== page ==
Lorelei Corpuz, 31, was sentenced in June 2007 to a year in jail for child molestation. She had been released from prison and was on community supervision, this state's version of probation, when she was arrested last Wednesday.

Department of Corrections (DOC) spokesman Chad Lewis said that Corpuz was arrested by Snohomish County sheriff's deputies for illegal contact with a minor. Because of her conviction, Corpuz had registered as a sex offender and was forbidden from having contact with children.

Lewis said that when Corpuz was arrested she had been living with an underage relative.

Corpuz will have a DOC administrative hearing at the Snohomish County Jail on Aug. 4. At that time corrections staff will review her criminal history, the new crime she is accused of and likely recommend that she serve additional jail time, Lewis said.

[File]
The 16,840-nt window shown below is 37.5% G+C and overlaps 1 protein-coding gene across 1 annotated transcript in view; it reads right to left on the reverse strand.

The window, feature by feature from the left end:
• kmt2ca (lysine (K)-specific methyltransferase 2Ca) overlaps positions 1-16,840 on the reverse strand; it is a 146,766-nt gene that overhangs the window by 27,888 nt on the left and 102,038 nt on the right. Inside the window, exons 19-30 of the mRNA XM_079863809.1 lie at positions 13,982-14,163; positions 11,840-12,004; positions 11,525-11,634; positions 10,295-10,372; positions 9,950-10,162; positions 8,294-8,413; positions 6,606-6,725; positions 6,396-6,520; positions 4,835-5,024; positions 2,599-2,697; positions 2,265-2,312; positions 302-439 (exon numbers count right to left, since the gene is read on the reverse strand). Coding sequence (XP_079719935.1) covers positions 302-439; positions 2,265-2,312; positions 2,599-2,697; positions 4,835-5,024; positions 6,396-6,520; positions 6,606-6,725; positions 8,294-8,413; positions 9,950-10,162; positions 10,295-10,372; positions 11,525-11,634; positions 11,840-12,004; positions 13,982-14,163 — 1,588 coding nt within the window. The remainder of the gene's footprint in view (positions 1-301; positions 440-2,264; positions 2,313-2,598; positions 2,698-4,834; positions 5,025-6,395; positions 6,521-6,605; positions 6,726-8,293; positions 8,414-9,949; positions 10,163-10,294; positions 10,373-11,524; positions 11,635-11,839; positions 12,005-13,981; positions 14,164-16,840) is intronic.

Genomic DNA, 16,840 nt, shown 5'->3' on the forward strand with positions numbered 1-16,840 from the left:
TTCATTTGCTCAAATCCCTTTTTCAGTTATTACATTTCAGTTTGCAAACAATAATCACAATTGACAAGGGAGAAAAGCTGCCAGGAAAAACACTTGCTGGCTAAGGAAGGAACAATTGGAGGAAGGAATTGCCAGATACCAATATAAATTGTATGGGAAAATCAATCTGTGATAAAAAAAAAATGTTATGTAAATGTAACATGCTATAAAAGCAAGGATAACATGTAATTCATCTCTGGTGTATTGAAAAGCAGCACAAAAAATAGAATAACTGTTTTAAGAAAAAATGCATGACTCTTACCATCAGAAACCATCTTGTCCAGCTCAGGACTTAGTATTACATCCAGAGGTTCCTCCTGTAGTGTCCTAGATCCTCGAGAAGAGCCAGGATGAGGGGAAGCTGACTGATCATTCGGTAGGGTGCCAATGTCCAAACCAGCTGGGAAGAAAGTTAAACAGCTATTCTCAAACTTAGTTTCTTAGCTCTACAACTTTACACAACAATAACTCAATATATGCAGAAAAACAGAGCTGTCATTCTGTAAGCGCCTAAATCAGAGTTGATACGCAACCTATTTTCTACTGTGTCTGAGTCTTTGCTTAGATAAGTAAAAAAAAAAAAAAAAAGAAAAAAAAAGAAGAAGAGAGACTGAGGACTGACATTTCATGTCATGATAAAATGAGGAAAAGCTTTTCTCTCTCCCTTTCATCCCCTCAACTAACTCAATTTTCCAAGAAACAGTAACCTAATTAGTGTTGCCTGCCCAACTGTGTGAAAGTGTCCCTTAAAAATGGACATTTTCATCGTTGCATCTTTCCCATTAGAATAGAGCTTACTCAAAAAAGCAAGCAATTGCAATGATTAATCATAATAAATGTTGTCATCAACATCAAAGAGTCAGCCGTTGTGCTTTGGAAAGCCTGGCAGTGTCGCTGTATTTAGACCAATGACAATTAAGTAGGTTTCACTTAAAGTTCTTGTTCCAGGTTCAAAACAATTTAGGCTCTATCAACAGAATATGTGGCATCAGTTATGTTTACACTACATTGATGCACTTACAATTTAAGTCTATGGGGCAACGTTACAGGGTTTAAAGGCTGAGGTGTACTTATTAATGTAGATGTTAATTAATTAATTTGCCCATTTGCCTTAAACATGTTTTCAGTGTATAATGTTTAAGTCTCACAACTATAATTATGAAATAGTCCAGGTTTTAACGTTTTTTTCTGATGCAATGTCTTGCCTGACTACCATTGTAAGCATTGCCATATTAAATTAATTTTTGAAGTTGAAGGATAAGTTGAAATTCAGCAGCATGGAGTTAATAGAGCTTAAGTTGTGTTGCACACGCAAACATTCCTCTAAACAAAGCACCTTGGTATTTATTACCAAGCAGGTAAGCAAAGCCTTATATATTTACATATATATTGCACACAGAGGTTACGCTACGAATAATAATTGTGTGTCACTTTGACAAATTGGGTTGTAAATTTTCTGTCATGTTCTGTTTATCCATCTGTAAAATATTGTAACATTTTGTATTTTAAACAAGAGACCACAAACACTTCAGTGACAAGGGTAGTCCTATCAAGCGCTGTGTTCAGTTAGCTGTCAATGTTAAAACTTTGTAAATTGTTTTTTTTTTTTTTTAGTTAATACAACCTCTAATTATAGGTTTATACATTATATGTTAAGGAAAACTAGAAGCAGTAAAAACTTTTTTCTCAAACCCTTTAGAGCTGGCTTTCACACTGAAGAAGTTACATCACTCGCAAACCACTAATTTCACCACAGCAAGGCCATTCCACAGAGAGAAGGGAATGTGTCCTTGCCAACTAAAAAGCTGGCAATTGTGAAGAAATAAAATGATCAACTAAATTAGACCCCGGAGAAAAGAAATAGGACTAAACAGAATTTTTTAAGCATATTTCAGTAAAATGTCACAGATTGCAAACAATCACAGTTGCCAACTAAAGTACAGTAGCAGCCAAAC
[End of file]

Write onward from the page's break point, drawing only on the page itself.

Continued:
Corpuz posed as 17-year-old Mark Villanueva when she met a 14-year-old girl at Everett Mall in September 2005. The girl's parents allowed Corpuz to move into their South Everett duplex.

After moving into the home Corpuz beat and molested the girl, Snohomish County prosecutors said. The relationship was discovered when police stopped Corpuz and the teenage victim for a traffic stop in April 2007.

When sentenced in June 2007, Corpuz was given the maximum penalty under state guidelines. She had also been charged with two counts of third-degree child rape, but the charges were dropped when she pleaded guilty to the lesser charge and spared the victim from the trauma of testifying in court, authorities said.

Jennifer Sullivan: 206-464-8294 or